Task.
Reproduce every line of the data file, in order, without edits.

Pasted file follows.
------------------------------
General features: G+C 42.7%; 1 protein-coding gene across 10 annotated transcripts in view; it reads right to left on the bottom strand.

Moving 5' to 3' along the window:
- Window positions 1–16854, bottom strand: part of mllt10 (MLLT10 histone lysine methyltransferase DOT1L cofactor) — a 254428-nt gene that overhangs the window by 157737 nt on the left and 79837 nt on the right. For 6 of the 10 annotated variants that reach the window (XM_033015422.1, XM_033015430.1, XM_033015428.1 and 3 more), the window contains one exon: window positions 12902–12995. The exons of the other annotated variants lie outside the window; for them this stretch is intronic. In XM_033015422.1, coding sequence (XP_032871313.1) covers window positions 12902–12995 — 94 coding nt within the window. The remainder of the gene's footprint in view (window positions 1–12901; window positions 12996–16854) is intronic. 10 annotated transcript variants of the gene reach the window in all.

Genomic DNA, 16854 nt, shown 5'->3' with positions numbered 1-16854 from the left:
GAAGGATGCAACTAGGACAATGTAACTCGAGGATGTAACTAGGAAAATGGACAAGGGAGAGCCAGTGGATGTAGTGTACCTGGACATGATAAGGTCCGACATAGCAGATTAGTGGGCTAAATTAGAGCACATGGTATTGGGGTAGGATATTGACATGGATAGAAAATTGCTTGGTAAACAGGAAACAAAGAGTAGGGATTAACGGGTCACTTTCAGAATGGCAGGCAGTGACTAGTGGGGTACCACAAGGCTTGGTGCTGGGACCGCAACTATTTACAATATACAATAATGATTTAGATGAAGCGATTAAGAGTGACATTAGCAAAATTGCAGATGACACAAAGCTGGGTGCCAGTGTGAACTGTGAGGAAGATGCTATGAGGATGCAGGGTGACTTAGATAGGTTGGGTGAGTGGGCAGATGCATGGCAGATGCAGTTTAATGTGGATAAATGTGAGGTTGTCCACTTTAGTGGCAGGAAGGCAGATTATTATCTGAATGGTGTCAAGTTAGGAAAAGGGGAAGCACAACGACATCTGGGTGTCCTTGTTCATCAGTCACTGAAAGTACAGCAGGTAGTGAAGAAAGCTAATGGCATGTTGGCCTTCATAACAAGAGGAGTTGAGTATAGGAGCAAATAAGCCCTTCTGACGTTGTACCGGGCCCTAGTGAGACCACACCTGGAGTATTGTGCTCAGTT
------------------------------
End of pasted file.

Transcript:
General features: G+C 42.7%; 1 protein-coding gene across 10 annotated transcripts in view; it reads right to left on the bottom strand.

Moving 5' to 3' along the window:
- Window positions 1–16854, bottom strand: part of mllt10 (MLLT10 histone lysine methyltransferase DOT1L cofactor) — a 254428-nt gene that overhangs the window by 157737 nt on the left and 79837 nt on the right. For 6 of the 10 annotated variants that reach the window (XM_033015422.1, XM_033015430.1, XM_033015428.1 and 3 more), the window contains one exon: window positions 12902–12995. The exons of the other annotated variants lie outside the window; for them this stretch is intronic. In XM_033015422.1, coding sequence (XP_032871313.1) covers window positions 12902–12995 — 94 coding nt within the window. The remainder of the gene's footprint in view (window positions 1–12901; window positions 12996–16854) is intronic. 10 annotated transcript variants of the gene reach the window in all.

Genomic DNA, 16854 nt, shown 5'->3' with positions numbered 1-16854 from the left:
GAAGGATGCAACTAGGACAATGTAACTCGAGGATGTAACTAGGAAAATGGACAAGGGAGAGCCAGTGGATGTAGTGTACCTGGACATGATAAGGTCCGACATAGCAGATTAGTGGGCTAAATTAGAGCACATGGTATTGGGGTAGGATATTGACATGGATAGAAAATTGCTTGGTAAACAGGAAACAAAGAGTAGGGATTAACGGGTCACTTTCAGAATGGCAGGCAGTGACTAGTGGGGTACCACAAGGCTTGGTGCTGGGACCGCAACTATTTACAATATACAATAATGATTTAGATGAAGCGATTAAGAGTGACATTAGCAAAATTGCAGATGACACAAAGCTGGGTGCCAGTGTGAACTGTGAGGAAGATGCTATGAGGATGCAGGGTGACTTAGATAGGTTGGGTGAGTGGGCAGATGCATGGCAGATGCAGTTTAATGTGGATAAATGTGAGGTTGTCCACTTTAGTGGCAGGAAGGCAGATTATTATCTGAATGGTGTCAAGTTAGGAAAAGGGGAAGCACAACGACATCTGGGTGTCCTTGTTCATCAGTCACTGAAAGTACAGCAGGTAGTGAAGAAAGCTAATGGCATGTTGGCCTTCATAACAAGAGGAGTTGAGTATAGGAGCAAATAAGCCCTTCTGACGTTGTACCGGGCCCTAGTGAGACCACACCTGGAGTATTGTGCTCAGTT